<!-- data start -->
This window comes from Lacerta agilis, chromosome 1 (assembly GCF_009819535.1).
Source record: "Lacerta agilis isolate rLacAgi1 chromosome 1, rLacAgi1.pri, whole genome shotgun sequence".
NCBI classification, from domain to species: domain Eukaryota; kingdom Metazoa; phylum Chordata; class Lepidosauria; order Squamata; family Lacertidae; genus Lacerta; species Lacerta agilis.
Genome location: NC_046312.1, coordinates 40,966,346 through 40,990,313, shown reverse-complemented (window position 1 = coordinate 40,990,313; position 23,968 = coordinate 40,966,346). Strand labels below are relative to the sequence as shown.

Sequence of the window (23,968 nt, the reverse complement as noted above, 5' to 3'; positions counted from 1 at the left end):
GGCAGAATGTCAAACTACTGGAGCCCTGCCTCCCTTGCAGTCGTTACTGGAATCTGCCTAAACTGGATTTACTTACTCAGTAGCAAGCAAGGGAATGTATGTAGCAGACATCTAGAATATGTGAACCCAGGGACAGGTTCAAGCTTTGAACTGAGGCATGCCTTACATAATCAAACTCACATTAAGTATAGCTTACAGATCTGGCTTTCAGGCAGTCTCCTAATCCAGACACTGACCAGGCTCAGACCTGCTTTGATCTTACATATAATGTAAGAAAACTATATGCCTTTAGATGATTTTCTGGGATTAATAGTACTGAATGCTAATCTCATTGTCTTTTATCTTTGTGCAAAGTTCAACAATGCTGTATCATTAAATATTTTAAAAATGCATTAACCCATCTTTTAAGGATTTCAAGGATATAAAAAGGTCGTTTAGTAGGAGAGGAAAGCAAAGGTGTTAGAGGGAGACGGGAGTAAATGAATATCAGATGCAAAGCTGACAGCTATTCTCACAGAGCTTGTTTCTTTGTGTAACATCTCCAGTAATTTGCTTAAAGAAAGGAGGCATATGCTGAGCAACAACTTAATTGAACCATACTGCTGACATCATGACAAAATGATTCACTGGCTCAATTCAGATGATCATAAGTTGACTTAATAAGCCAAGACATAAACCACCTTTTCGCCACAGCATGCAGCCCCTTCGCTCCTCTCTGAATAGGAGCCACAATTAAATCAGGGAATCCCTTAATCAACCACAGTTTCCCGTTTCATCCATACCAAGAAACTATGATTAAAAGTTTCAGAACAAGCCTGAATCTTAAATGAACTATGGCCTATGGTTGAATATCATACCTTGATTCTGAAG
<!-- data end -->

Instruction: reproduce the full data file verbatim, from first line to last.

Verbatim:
This window comes from Lacerta agilis, chromosome 1 (assembly GCF_009819535.1).
Source record: "Lacerta agilis isolate rLacAgi1 chromosome 1, rLacAgi1.pri, whole genome shotgun sequence".
NCBI classification, from domain to species: domain Eukaryota; kingdom Metazoa; phylum Chordata; class Lepidosauria; order Squamata; family Lacertidae; genus Lacerta; species Lacerta agilis.
Genome location: NC_046312.1, coordinates 40,966,346 through 40,990,313, shown reverse-complemented (window position 1 = coordinate 40,990,313; position 23,968 = coordinate 40,966,346). Strand labels below are relative to the sequence as shown.

Sequence of the window (23,968 nt, the reverse complement as noted above, 5' to 3'; positions counted from 1 at the left end):
GGCAGAATGTCAAACTACTGGAGCCCTGCCTCCCTTGCAGTCGTTACTGGAATCTGCCTAAACTGGATTTACTTACTCAGTAGCAAGCAAGGGAATGTATGTAGCAGACATCTAGAATATGTGAACCCAGGGACAGGTTCAAGCTTTGAACTGAGGCATGCCTTACATAATCAAACTCACATTAAGTATAGCTTACAGATCTGGCTTTCAGGCAGTCTCCTAATCCAGACACTGACCAGGCTCAGACCTGCTTTGATCTTACATATAATGTAAGAAAACTATATGCCTTTAGATGATTTTCTGGGATTAATAGTACTGAATGCTAATCTCATTGTCTTTTATCTTTGTGCAAAGTTCAACAATGCTGTATCATTAAATATTTTAAAAATGCATTAACCCATCTTTTAAGGATTTCAAGGATATAAAAAGGTCGTTTAGTAGGAGAGGAAAGCAAAGGTGTTAGAGGGAGACGGGAGTAAATGAATATCAGATGCAAAGCTGACAGCTATTCTCACAGAGCTTGTTTCTTTGTGTAACATCTCCAGTAATTTGCTTAAAGAAAGGAGGCATATGCTGAGCAACAACTTAATTGAACCATACTGCTGACATCATGACAAAATGATTCACTGGCTCAATTCAGATGATCATAAGTTGACTTAATAAGCCAAGACATAAACCACCTTTTCGCCACAGCATGCAGCCCCTTCGCTCCTCTCTGAATAGGAGCCACAATTAAATCAGGGAATCCCTTAATCAACCACAGTTTCCCGTTTCATCCATACCAAGAAACTATGATTAAAAGTTTCAGAACAAGCCTGAATCTTAAATGAACTATGGCCTATGGTTGAATATCATACCTTGATTCTGAAG